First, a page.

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Uncovering the past at Ryecroft Hall

Local historian Ray Fricker has been studying Ryecroft Hall's past, and we met to find out more about the historical location.

Ray is locally known for his love of World War One and Two history, and last year we paid a visit to his War Room, a dedicated space that contains multiple items from both world wars. Now, Ray has been digging into the past of Ashton's Ryecroft Hall and has uncovered its extraordinary uses in times gone by.

Ryecroft Hall is a Grade II listed building in Audenshaw, and is comprised of a stately home and a park. The hall was originally a home to several prominent local residents, with the likes of the Earl of Stamford and Warrington owning the Hall in the past. The last change of hands before it ended up in the ownership of Tameside Council was to Austin Hopkinson in 1913. Austin was a British industrialist and MP who was a benefactor to many local causes.

Knowing this about Austin can help us to understand the role of the hall during the first world war, when it played a major role in attending to the wounded, transforming into a temporary hospital to treat injured servicemen travelling back from the European frontlines. This would have been Austin's initiative at the time.

But just over 20 years later, World War Two began. This is where things started to get interesting for Ryecroft Hall, although much of this part of its history has remained unknown in the present day. But thanks to Ray's digging and research, he has been able to uncover the purpose of Ryecroft during WW2.

“During the Second World War, people were fighting to save lives down here,” Ray told us. “It was all happening down in the basement: we had ambulance crews, fire crews and a messenger service known as the suicide squad.”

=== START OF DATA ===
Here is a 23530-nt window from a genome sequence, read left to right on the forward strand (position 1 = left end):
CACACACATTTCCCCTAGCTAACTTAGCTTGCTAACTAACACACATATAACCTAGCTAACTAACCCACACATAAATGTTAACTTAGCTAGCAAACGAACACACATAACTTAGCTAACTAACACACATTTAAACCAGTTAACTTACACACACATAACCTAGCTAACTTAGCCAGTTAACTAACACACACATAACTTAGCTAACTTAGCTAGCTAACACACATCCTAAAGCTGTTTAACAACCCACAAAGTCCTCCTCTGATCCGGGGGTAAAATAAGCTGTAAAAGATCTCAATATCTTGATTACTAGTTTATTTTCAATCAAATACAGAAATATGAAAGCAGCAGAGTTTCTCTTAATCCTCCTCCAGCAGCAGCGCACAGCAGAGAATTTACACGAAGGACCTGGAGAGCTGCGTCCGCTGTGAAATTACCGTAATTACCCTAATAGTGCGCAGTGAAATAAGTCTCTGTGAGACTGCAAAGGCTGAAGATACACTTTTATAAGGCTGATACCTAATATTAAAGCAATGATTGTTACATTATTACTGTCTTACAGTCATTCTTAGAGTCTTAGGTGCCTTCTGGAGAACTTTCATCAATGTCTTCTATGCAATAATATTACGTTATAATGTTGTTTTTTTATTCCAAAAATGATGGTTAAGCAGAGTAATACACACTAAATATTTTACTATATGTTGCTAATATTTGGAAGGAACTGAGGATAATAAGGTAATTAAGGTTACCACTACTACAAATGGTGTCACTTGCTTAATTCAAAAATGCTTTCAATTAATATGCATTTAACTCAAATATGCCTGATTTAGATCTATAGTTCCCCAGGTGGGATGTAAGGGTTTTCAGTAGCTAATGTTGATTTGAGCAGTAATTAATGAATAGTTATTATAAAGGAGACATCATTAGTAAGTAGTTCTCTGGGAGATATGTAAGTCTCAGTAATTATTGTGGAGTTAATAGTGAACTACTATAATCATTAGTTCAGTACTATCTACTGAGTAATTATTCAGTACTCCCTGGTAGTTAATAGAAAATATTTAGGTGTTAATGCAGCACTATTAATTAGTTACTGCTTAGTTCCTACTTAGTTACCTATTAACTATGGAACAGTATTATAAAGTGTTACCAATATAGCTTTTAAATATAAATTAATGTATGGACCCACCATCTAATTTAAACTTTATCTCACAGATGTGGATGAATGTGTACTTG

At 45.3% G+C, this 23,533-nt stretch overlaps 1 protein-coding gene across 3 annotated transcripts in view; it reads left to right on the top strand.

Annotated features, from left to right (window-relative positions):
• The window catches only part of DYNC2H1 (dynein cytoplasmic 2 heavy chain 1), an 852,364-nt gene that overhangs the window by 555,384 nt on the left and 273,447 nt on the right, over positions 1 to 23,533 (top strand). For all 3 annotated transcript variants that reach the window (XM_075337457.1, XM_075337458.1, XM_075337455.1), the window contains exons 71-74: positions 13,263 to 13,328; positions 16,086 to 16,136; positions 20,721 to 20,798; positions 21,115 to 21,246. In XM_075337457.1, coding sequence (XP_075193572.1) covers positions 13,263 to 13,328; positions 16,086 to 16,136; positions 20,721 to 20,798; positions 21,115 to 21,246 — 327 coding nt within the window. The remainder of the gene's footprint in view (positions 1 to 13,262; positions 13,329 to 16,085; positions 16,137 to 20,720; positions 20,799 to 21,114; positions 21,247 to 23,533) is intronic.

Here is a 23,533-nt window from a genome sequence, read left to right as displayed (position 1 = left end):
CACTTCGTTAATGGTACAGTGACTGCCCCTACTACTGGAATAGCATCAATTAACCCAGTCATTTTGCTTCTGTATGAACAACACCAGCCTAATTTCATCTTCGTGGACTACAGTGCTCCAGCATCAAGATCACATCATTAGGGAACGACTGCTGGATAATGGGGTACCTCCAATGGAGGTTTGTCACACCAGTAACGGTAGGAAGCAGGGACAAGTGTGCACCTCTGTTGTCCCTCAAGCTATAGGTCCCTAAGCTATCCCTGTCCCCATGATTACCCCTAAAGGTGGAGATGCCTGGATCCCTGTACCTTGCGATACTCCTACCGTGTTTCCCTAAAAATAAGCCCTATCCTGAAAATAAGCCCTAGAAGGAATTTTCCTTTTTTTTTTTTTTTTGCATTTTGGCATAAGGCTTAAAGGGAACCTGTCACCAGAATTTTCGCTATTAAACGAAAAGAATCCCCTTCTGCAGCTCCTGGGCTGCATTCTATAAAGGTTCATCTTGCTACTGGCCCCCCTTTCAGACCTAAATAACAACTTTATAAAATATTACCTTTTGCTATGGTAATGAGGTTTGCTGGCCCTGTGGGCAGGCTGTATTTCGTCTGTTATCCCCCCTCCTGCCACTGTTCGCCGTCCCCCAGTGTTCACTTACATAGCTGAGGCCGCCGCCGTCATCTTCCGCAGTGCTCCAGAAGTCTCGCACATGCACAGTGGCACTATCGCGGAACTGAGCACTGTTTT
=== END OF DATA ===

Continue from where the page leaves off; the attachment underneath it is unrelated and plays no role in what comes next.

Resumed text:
The suicide squad Ray mentions were given this title due to the dangerous nature of their work. Many would be sent out to deliver messages during bombing raids that took place over Manchester. And it was from the basement of Ryecroft Hall that these orders were given for this team and many more.

“There was one main room where nobody was allowed in unless they were part of this team. Everything was happening down here, and they were helping save us in World War Two. They were doing a job that was just normal for them, but they were doing such a fantastic job.”

The whole operation would have comprised every type of group needed to keep Tameside and Greater Manchester operating and safe during the height of the war, such as air raid wardens which would help out after gas attacks and bombing incidents, and would help administer the blackout at night.

The upstairs ballroom in Ryecroft Hall also has an interesting past, as it was transformed into a large room to treat the wounded during the First World War. “If you’ve been up here before,” Ray said, “then you probably would not have guessed that brave soldiers that fought in World War One were being treated up here before returning to the Somme.”

To find out more about Ryecroft Hall, you can pay it a visit between Monday and Friday.

 

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